The federal government is providing almost $14 million in funding to operate a voluntary quarantine facility for people with COVID-19 who can’t safely isolate at home.
The facility, will be operated and staffed by Toronto Public Health, and is the first of its kind in Canada.
The voluntary isolation site is located in a hotel with a capacity of up to 140 individuals who are isolating for a two-week period.
On Friday, the announcement was made by the Minister of Health Patty Hajdu with Mayor John Tory, Dr. Eileen de Villa and Councillor and Board of Health Chair Joe Cressy.
Self-isolation when you have symptoms is one of the best ways to reduce the spread of #COVID19, but for some people this isn’t possible at home. Today, I announced funding to provide Canadians in Toronto with a safe place to self-isolate. https://t.co/JQRFOmrCxA pic.twitter.com/ygsGKrYBhR
— Patty Hajdu (@PattyHajdu) September 11, 2020
“This program would not be possible without the generous support of our federal partners, who have provided $13.9 million for the site to operate over the next year. I want to especially recognize the commitment of Minister Hajdu and Deputy Prime Minister Freeland to making this site a reality,” Cressy, said in a statement.
Cressy added that since the start of the pandemic, doctors and public health experts have stressed the importance of self-isolating if one tests positive. However, many Toronto homes can’t provide the necessary space for people.
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“When individuals do not have enough space to self-isolate apart from family members, the risk of household transmission of COVID-19 is high,” he said.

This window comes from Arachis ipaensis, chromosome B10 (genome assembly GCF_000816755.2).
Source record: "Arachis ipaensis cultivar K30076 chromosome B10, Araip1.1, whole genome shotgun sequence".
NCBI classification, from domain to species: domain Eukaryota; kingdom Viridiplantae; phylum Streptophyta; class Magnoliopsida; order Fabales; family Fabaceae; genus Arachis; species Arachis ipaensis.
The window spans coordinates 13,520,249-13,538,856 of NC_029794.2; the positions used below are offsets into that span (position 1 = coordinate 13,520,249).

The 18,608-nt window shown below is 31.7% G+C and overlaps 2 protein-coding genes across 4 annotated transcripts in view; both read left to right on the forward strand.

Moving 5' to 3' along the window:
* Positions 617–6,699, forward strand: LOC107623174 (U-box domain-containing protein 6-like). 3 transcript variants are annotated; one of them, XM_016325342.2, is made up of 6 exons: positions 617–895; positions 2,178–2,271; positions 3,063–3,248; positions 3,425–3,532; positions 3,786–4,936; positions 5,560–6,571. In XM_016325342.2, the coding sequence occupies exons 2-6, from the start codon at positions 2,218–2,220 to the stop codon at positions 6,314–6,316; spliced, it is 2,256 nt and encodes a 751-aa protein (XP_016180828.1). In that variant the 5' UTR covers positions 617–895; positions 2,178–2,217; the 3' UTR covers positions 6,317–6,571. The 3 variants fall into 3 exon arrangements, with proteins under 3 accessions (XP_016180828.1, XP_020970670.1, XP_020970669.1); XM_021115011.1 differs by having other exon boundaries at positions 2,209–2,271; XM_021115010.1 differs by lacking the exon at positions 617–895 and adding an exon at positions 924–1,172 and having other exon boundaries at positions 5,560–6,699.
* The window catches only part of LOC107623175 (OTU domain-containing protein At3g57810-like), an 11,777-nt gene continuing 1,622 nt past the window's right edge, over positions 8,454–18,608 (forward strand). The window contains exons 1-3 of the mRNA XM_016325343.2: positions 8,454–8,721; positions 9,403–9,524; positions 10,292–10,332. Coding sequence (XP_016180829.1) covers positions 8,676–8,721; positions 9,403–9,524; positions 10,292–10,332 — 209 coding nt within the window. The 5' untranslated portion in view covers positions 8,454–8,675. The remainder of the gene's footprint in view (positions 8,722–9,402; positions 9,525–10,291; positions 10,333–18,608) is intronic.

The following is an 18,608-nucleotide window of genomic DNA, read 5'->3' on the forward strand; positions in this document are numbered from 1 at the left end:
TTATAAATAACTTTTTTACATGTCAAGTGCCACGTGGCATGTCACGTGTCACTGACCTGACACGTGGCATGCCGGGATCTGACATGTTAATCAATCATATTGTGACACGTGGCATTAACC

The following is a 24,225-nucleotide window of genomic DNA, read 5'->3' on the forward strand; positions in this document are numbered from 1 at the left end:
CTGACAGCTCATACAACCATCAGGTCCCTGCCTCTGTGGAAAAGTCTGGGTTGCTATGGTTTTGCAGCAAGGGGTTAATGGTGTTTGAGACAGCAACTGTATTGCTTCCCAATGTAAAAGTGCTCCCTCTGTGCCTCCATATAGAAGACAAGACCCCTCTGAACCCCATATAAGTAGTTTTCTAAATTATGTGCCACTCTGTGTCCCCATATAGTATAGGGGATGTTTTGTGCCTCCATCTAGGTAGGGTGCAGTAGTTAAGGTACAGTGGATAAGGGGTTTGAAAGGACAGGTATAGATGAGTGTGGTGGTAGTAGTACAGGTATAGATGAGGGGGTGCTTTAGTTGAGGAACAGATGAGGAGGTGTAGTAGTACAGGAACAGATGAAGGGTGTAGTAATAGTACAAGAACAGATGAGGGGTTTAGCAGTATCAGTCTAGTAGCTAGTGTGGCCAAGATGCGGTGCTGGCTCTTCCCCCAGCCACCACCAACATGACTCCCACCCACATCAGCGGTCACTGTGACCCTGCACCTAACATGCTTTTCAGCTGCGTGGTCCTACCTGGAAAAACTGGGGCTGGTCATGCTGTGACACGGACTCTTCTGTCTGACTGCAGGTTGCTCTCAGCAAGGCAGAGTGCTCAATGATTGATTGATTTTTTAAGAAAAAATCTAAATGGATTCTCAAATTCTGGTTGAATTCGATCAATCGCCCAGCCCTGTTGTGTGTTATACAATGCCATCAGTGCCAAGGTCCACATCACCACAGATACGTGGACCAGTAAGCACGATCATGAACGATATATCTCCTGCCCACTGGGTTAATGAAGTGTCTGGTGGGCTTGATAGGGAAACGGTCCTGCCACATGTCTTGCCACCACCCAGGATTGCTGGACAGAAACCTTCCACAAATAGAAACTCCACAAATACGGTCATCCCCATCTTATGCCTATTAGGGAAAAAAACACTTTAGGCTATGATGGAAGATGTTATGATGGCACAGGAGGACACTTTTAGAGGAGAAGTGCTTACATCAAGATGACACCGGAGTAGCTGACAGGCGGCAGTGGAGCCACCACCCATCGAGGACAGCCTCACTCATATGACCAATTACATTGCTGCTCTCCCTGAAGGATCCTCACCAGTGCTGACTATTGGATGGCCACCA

And through preliminary data analysis, COVID-19 is disproportionately impacting lower-income households, people who identify as members of a racialized group, and individuals who live in households with five or more people.
“For these households, a safe place to go away from home can make all the difference between containing the virus and infecting an entire family, including members who may be high-risk,” the councillor noted.
During case and contact tracing follow-up, Toronto Public Health will interview people who would benefit from the use of the isolation site, and seek their voluntary agreement.
And family members of a person who tests positive may also be eligible.
Clients are required to self-isolate at the facility for up to 14 days, or until they are asymptomatic.
According to Cressy, people will be provided with daily meals, bedding, cleaning, and other incidentals, and will have a regular check in by phone with Toronto Public Health staff.
He also mentioned that isolation sites have been used successfully in New York, Chicago, and Wuhan, China, to reduce community transmission.